Ideal features of an effective police state

1) All citizens believe any accusation about any one (except about benevolent leaders).

2) Any appearance of being downtrodden is evidence of deserving to be downtrodden.

3) Any criticism of the state or injustice is to be presented as evidence that some fault on the part of the individual making the criticism (e.g., related to whatever purported deficiencies and/or potential deviant behaviour, preferences and/or thought) underlies their deservingness of negative esteem which led to their having the possibility to hold a critical attitude toward one or more organs of the state and/or parts thereof.

4) Any statement involving an element of truth is regarded as evidence of the entirety of truth in whatever statement that follows, in the case that the statement is demonstrably associated with state power. If the statement involving an element of truth is critical of the state (excluding space for orchestrated ostracization of non-rehabilitated politicos), however, this is evidence of the general dishonesty of whatever follows.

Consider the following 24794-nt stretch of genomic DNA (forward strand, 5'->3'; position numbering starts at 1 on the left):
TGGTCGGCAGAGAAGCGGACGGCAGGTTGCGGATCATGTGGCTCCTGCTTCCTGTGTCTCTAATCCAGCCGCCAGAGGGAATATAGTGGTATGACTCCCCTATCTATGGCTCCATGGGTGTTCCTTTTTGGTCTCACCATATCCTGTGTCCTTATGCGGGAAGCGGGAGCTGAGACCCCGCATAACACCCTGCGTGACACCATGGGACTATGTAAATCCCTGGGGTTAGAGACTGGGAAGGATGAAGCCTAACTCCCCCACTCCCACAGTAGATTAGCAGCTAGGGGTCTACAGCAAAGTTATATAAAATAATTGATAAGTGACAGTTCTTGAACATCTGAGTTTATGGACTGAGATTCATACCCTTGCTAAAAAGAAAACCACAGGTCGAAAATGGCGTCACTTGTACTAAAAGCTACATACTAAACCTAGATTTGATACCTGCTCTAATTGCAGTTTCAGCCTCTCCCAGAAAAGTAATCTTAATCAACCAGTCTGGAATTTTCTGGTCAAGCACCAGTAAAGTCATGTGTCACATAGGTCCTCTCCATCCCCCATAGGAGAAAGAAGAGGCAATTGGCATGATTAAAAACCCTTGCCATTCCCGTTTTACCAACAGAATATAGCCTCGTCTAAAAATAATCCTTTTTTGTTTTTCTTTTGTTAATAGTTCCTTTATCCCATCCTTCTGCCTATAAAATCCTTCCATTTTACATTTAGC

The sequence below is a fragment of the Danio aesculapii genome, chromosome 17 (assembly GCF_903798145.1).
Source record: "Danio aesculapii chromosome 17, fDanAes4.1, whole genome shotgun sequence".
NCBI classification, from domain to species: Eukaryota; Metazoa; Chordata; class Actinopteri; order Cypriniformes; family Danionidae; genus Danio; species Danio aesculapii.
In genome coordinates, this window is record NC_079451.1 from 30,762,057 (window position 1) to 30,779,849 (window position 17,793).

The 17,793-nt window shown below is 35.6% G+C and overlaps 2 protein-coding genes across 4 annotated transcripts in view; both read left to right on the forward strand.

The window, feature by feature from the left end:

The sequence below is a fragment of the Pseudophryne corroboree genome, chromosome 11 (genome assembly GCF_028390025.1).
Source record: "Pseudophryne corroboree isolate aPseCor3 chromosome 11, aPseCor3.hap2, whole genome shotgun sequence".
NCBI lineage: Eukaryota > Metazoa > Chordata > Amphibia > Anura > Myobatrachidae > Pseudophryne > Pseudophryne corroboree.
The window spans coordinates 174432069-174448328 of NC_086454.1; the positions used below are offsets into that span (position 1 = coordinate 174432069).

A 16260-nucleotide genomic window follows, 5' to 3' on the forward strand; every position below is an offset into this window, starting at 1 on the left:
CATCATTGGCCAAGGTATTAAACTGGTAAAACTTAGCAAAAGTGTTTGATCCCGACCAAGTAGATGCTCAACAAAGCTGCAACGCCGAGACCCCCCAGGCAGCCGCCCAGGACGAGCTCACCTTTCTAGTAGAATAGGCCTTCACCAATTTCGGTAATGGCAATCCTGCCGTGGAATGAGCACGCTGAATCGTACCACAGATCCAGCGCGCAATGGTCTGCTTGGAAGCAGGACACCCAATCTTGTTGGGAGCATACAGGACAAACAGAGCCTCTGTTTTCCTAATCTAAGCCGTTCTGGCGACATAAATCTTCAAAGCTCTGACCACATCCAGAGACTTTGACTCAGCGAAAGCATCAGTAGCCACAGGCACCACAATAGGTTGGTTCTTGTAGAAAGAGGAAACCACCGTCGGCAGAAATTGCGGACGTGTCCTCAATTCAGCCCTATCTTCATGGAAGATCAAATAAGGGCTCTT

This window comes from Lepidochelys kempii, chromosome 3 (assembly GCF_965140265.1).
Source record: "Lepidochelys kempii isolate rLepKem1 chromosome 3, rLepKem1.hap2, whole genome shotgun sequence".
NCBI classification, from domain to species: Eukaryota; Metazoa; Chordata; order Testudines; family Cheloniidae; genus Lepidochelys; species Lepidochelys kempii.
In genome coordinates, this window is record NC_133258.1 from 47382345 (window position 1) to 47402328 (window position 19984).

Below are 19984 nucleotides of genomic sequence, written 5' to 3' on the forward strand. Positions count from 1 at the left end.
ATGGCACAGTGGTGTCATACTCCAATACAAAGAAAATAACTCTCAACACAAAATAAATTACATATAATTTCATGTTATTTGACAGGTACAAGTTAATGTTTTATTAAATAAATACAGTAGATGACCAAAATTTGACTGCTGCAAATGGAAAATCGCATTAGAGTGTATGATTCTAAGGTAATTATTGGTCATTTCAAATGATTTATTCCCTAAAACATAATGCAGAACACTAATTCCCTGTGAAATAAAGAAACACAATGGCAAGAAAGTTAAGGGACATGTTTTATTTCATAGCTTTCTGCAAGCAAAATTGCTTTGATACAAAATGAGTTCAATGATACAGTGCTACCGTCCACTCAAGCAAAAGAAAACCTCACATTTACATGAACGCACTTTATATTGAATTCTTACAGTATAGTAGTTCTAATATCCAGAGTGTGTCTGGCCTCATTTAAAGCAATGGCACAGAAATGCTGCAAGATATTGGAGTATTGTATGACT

5) Those who criticize or identify shortcoming in police or intelligence in any manner (other than those which legitimize to give them larger budget allocations or greater freedom to abuse their position) are immediately deemed suspect, to be investigated until neutralized including by setup and/or outright fabrication if necessary (excluding police states where people simply disappear when they criticize the state).

6) Independent civilian capacity to resolve various social, economic and political issues is zero or near to zero, in preference for highly exclusionary practices with regard to access to human, financial and other resources which would enable civilians to independently resolve said issues. Independent civilian activities are suppressed vigorously (Zersetzung is one naming and example of this) using any rationale that can be enforced to the broader public.

About admin

Some guy
This entry was posted in Arts, media & society, Courts/police/justice, History, International, Political philosophy. Bookmark the permalink.

Leave a Reply